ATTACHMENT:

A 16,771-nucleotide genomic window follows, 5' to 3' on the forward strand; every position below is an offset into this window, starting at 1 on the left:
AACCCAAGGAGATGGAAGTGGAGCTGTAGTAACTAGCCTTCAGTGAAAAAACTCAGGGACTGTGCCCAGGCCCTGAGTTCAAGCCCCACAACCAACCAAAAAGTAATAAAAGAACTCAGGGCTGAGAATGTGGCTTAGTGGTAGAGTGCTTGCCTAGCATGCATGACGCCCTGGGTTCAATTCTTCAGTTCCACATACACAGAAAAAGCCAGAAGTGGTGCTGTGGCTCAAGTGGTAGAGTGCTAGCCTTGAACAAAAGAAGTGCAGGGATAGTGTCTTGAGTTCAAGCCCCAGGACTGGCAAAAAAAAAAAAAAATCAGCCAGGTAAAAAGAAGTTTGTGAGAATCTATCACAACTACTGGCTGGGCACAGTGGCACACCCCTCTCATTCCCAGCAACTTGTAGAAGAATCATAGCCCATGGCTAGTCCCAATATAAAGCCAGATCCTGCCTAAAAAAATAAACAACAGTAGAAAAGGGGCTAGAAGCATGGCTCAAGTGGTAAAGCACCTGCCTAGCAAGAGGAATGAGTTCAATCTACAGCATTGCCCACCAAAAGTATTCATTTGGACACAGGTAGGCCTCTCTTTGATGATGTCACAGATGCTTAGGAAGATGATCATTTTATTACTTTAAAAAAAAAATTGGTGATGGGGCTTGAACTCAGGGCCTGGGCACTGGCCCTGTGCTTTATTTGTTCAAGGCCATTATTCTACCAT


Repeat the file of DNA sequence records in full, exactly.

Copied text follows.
A 16,771-nucleotide genomic window follows, 5' to 3' on the forward strand; every position below is an offset into this window, starting at 1 on the left:
AACCCAAGGAGATGGAAGTGGAGCTGTAGTAACTAGCCTTCAGTGAAAAAACTCAGGGACTGTGCCCAGGCCCTGAGTTCAAGCCCCACAACCAACCAAAAAGTAATAAAAGAACTCAGGGCTGAGAATGTGGCTTAGTGGTAGAGTGCTTGCCTAGCATGCATGACGCCCTGGGTTCAATTCTTCAGTTCCACATACACAGAAAAAGCCAGAAGTGGTGCTGTGGCTCAAGTGGTAGAGTGCTAGCCTTGAACAAAAGAAGTGCAGGGATAGTGTCTTGAGTTCAAGCCCCAGGACTGGCAAAAAAAAAAAAAAATCAGCCAGGTAAAAAGAAGTTTGTGAGAATCTATCACAACTACTGGCTGGGCACAGTGGCACACCCCTCTCATTCCCAGCAACTTGTAGAAGAATCATAGCCCATGGCTAGTCCCAATATAAAGCCAGATCCTGCCTAAAAAAATAAACAACAGTAGAAAAGGGGCTAGAAGCATGGCTCAAGTGGTAAAGCACCTGCCTAGCAAGAGGAATGAGTTCAATCTACAGCATTGCCCACCAAAAGTATTCATTTGGACACAGGTAGGCCTCTCTTTGATGATGTCACAGATGCTTAGGAAGATGATCATTTTATTACTTTAAAAAAAAAATTGGTGATGGGGCTTGAACTCAGGGCCTGGGCACTGGCCCTGTGCTTTATTTGTTCAAGGCCATTATTCTACCAT